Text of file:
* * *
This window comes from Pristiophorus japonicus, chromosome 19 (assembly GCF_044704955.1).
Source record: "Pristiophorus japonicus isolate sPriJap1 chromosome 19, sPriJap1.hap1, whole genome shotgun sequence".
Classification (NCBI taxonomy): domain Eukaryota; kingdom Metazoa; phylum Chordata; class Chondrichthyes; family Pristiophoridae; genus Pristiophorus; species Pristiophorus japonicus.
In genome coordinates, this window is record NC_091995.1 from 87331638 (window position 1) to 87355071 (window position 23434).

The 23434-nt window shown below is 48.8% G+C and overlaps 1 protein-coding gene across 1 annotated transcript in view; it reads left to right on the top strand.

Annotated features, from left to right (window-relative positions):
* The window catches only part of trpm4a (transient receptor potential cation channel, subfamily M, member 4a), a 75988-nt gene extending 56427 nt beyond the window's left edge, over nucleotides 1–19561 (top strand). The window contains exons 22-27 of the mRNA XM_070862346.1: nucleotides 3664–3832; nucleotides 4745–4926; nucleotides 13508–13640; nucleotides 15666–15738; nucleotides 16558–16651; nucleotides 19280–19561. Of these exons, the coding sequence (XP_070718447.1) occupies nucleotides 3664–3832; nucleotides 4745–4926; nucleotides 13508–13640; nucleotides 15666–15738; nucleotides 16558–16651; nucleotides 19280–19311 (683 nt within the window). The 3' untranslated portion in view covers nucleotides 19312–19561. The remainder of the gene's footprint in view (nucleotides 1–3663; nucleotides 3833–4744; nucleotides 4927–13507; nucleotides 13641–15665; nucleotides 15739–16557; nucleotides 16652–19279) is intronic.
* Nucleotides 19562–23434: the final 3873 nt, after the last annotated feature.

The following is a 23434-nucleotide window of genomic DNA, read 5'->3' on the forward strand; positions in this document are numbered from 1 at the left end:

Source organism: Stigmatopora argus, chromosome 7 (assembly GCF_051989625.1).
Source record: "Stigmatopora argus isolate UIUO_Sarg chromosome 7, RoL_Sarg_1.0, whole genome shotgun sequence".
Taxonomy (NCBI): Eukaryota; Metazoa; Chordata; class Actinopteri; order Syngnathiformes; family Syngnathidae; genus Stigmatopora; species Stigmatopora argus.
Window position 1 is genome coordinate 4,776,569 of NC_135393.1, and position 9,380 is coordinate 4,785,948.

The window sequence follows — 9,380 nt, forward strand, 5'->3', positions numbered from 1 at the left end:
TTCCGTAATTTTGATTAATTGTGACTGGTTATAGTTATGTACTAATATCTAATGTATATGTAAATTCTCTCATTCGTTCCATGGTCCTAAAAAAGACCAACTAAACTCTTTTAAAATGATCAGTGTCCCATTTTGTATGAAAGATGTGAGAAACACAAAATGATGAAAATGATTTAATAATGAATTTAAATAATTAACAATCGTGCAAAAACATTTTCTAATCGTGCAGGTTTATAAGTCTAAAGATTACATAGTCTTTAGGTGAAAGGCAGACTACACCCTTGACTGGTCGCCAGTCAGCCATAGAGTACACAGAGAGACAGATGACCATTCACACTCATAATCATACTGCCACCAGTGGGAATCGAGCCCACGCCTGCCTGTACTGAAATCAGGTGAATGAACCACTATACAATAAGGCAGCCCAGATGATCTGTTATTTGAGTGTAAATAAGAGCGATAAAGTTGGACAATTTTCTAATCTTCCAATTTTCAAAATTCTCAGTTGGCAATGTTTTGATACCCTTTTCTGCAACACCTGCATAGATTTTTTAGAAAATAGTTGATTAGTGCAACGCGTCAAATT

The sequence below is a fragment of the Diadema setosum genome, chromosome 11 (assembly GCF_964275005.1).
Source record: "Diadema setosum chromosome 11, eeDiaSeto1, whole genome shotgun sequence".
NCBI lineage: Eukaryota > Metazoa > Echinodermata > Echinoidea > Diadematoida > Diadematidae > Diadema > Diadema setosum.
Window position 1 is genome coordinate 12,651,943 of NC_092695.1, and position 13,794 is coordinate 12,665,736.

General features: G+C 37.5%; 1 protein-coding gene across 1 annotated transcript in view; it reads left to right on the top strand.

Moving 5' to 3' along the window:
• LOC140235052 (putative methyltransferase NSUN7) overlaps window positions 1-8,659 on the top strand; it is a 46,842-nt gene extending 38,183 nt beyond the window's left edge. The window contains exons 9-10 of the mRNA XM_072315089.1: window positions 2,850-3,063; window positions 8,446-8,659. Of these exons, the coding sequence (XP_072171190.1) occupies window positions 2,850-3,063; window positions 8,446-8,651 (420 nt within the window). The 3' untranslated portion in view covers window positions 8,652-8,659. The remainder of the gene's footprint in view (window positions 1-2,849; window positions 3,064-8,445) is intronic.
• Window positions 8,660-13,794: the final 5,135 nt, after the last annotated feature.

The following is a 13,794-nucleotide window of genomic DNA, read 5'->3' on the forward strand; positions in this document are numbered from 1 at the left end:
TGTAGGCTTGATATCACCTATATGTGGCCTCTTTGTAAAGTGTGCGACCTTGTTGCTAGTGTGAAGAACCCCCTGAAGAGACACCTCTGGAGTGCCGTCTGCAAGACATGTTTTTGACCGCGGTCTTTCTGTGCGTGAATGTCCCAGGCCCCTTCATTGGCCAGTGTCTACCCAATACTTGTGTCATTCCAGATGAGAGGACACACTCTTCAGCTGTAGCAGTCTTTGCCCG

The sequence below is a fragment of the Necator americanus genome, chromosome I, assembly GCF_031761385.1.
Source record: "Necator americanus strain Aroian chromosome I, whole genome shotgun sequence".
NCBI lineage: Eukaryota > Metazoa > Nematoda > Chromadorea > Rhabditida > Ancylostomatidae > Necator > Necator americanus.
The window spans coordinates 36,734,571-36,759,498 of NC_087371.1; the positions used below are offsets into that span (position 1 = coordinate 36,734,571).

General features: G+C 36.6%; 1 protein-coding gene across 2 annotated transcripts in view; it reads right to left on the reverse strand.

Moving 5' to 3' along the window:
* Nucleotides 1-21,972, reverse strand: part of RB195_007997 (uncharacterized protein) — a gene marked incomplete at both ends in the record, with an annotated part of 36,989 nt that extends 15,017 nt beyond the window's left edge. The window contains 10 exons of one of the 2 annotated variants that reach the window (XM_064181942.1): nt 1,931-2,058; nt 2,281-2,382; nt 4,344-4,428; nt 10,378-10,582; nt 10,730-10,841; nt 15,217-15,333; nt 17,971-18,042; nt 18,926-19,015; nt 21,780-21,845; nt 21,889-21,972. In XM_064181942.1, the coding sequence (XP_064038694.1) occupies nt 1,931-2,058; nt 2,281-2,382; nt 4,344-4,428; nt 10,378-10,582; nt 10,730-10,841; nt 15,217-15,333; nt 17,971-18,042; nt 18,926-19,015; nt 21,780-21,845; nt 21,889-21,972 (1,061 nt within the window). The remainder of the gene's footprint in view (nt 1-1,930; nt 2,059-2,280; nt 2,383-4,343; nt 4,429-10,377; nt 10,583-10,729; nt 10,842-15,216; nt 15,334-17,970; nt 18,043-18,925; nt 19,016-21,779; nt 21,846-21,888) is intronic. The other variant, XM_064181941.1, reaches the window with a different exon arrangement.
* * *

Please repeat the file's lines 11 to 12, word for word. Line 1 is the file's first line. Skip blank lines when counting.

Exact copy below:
Source record: "Stigmatopora argus isolate UIUO_Sarg chromosome 7, RoL_Sarg_1.0, whole genome shotgun sequence".
Taxonomy (NCBI): Eukaryota; Metazoa; Chordata; class Actinopteri; order Syngnathiformes; family Syngnathidae; genus Stigmatopora; species Stigmatopora argus.